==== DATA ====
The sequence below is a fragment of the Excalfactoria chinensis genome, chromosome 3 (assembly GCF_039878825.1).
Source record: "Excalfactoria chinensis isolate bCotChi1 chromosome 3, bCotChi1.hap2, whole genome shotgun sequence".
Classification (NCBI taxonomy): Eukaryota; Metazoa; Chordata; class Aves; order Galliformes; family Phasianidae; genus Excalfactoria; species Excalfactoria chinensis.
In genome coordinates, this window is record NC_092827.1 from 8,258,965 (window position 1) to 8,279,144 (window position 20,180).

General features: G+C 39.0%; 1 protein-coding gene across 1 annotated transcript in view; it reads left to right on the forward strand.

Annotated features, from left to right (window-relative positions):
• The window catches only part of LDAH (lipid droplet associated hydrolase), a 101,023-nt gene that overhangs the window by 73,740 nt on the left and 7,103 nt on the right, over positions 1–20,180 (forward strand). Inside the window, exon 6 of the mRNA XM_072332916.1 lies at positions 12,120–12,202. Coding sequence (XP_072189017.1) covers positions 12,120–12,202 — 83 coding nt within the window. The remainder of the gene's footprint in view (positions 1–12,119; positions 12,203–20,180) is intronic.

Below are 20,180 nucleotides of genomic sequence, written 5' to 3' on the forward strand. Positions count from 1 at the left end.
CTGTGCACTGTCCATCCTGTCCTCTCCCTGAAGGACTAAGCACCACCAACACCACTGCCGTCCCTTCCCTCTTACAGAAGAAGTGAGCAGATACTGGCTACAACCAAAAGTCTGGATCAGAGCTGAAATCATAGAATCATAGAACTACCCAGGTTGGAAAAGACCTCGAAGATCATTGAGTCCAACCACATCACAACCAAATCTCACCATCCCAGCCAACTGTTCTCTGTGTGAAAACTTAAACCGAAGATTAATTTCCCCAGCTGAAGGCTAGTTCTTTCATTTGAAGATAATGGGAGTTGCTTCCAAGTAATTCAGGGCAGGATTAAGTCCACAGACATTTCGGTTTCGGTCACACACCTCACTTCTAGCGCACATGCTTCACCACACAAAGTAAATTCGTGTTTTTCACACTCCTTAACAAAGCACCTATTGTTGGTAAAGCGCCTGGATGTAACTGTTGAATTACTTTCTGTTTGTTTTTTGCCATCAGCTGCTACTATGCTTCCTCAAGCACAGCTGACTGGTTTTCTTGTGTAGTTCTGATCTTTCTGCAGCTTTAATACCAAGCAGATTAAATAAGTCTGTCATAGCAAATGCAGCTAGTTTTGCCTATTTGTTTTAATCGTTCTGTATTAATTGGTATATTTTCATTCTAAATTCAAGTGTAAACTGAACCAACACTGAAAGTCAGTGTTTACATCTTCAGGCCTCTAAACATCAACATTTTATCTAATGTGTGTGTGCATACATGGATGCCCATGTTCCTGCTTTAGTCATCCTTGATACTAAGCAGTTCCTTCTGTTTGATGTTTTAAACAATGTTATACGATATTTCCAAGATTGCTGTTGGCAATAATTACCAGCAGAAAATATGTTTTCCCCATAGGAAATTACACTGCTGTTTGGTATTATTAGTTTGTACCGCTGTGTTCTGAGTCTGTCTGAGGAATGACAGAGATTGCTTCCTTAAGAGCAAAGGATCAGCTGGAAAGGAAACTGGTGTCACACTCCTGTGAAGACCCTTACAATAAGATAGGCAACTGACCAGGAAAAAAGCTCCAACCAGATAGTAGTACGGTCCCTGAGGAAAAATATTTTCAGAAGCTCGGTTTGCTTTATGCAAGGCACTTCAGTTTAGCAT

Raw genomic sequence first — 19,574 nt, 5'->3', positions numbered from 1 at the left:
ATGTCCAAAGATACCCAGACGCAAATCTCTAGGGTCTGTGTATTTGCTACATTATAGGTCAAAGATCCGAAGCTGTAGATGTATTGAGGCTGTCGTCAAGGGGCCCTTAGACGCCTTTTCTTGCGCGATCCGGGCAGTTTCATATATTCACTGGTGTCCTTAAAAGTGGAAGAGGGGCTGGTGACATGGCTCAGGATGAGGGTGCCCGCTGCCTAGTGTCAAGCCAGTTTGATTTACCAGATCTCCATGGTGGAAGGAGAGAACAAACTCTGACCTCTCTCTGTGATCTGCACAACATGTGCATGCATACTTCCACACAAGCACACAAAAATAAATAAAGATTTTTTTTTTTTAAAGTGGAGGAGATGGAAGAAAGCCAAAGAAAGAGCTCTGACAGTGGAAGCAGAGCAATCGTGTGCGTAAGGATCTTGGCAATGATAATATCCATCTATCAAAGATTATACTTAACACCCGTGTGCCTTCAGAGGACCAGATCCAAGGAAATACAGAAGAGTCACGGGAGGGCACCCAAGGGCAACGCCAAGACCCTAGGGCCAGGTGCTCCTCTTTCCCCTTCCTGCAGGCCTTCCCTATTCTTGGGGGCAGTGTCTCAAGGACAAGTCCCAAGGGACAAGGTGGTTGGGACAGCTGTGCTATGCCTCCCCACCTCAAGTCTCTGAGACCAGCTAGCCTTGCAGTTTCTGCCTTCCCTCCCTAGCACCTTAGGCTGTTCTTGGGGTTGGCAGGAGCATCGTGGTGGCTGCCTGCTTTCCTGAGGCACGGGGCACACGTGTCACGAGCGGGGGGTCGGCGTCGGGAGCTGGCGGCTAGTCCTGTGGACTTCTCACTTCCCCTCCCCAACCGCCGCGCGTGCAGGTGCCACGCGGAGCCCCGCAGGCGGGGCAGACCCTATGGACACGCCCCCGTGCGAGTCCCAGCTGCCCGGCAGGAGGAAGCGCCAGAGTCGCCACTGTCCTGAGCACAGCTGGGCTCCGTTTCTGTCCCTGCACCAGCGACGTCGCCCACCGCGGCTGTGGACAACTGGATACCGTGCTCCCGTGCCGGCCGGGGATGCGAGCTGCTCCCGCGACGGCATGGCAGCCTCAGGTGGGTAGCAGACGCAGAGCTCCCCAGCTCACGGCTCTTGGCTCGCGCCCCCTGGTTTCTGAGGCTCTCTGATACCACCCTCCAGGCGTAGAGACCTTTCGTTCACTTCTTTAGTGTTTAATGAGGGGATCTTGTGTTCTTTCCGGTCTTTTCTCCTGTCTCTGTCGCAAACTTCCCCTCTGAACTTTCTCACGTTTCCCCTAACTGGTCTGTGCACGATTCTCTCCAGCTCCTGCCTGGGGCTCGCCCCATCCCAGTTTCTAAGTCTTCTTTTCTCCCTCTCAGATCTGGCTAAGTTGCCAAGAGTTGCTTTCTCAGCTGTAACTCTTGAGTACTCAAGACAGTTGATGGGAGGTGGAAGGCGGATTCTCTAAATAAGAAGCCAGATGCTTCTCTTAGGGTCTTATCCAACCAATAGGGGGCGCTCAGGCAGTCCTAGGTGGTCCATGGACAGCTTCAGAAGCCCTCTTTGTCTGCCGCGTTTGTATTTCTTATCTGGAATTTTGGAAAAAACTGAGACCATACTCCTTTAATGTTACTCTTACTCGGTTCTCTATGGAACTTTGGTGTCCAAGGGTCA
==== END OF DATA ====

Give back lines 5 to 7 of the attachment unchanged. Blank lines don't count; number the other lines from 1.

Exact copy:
General features: G+C 39.0%; 1 protein-coding gene across 1 annotated transcript in view; it reads left to right on the forward strand.

Annotated features, from left to right (window-relative positions):
• The window catches only part of LDAH (lipid droplet associated hydrolase), a 101,023-nt gene that overhangs the window by 73,740 nt on the left and 7,103 nt on the right, over positions 1–20,180 (forward strand). Inside the window, exon 6 of the mRNA XM_072332916.1 lies at positions 12,120–12,202. Coding sequence (XP_072189017.1) covers positions 12,120–12,202 — 83 coding nt within the window. The remainder of the gene's footprint in view (positions 1–12,119; positions 12,203–20,180) is intronic.